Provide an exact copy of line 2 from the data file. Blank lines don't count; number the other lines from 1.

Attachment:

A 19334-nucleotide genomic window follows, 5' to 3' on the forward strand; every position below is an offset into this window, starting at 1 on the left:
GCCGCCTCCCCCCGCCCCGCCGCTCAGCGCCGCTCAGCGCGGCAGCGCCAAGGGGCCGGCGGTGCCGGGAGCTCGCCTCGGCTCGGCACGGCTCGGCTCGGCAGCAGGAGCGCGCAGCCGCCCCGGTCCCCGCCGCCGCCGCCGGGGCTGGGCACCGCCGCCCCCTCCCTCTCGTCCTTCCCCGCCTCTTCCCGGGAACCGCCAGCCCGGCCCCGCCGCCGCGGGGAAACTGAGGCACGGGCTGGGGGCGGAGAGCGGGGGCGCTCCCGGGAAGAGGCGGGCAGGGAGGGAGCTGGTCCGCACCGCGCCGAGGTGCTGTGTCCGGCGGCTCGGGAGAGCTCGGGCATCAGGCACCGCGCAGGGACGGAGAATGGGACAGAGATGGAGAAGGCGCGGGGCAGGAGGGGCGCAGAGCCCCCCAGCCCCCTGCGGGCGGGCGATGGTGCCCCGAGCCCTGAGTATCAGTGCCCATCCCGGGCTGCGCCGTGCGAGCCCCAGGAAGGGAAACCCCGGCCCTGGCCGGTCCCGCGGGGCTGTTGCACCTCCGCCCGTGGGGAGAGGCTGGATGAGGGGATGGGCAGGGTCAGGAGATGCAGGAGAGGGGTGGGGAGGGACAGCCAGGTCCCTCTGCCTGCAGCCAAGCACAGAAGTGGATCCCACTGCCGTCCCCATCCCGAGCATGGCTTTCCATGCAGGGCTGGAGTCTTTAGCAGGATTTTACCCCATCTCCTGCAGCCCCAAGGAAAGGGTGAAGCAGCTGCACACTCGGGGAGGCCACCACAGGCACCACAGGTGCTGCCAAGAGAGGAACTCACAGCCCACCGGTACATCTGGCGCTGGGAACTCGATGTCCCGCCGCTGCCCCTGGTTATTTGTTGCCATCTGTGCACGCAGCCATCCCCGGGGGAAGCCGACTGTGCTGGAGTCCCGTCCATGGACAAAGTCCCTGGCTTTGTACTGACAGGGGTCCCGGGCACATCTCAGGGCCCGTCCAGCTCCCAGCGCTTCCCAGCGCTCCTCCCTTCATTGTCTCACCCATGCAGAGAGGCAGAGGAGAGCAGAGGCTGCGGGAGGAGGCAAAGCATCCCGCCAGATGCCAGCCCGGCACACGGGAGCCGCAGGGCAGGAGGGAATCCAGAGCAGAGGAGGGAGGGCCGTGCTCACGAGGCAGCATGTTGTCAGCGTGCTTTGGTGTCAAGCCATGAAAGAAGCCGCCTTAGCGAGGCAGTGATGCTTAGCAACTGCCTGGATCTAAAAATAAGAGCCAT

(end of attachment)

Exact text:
GCCGCCTCCCCCCGCCCCGCCGCTCAGCGCCGCTCAGCGCGGCAGCGCCAAGGGGCCGGCGGTGCCGGGAGCTCGCCTCGGCTCGGCACGGCTCGGCTCGGCAGCAGGAGCGCGCAGCCGCCCCGGTCCCCGCCGCCGCCGCCGGGGCTGGGCACCGCCGCCCCCTCCCTCTCGTCCTTCCCCGCCTCTTCCCGGGAACCGCCAGCCCGGCCCCGCCGCCGCGGGGAAACTGAGGCACGGGCTGGGGGCGGAGAGCGGGGGCGCTCCCGGGAAGAGGCGGGCAGGGAGGGAGCTGGTCCGCACCGCGCCGAGGTGCTGTGTCCGGCGGCTCGGGAGAGCTCGGGCATCAGGCACCGCGCAGGGACGGAGAATGGGACAGAGATGGAGAAGGCGCGGGGCAGGAGGGGCGCAGAGCCCCCCAGCCCCCTGCGGGCGGGCGATGGTGCCCCGAGCCCTGAGTATCAGTGCCCATCCCGGGCTGCGCCGTGCGAGCCCCAGGAAGGGAAACCCCGGCCCTGGCCGGTCCCGCGGGGCTGTTGCACCTCCGCCCGTGGGGAGAGGCTGGATGAGGGGATGGGCAGGGTCAGGAGATGCAGGAGAGGGGTGGGGAGGGACAGCCAGGTCCCTCTGCCTGCAGCCAAGCACAGAAGTGGATCCCACTGCCGTCCCCATCCCGAGCATGGCTTTCCATGCAGGGCTGGAGTCTTTAGCAGGATTTTACCCCATCTCCTGCAGCCCCAAGGAAAGGGTGAAGCAGCTGCACACTCGGGGAGGCCACCACAGGCACCACAGGTGCTGCCAAGAGAGGAACTCACAGCCCACCGGTACATCTGGCGCTGGGAACTCGATGTCCCGCCGCTGCCCCTGGTTATTTGTTGCCATCTGTGCACGCAGCCATCCCCGGGGGAAGCCGACTGTGCTGGAGTCCCGTCCATGGACAAAGTCCCTGGCTTTGTACTGACAGGGGTCCCGGGCACATCTCAGGGCCCGTCCAGCTCCCAGCGCTTCCCAGCGCTCCTCCCTTCATTGTCTCACCCATGCAGAGAGGCAGAGGAGAGCAGAGGCTGCGGGAGGAGGCAAAGCATCCCGCCAGATGCCAGCCCGGCACACGGGAGCCGCAGGGCAGGAGGGAATCCAGAGCAGAGGAGGGAGGGCCGTGCTCACGAGGCAGCATGTTGTCAGCGTGCTTTGGTGTCAAGCCATGAAAGAAGCCGCCTTAGCGAGGCAGTGATGCTTAGCAACTGCCTGGATCTAAAAATAAGAGCCAT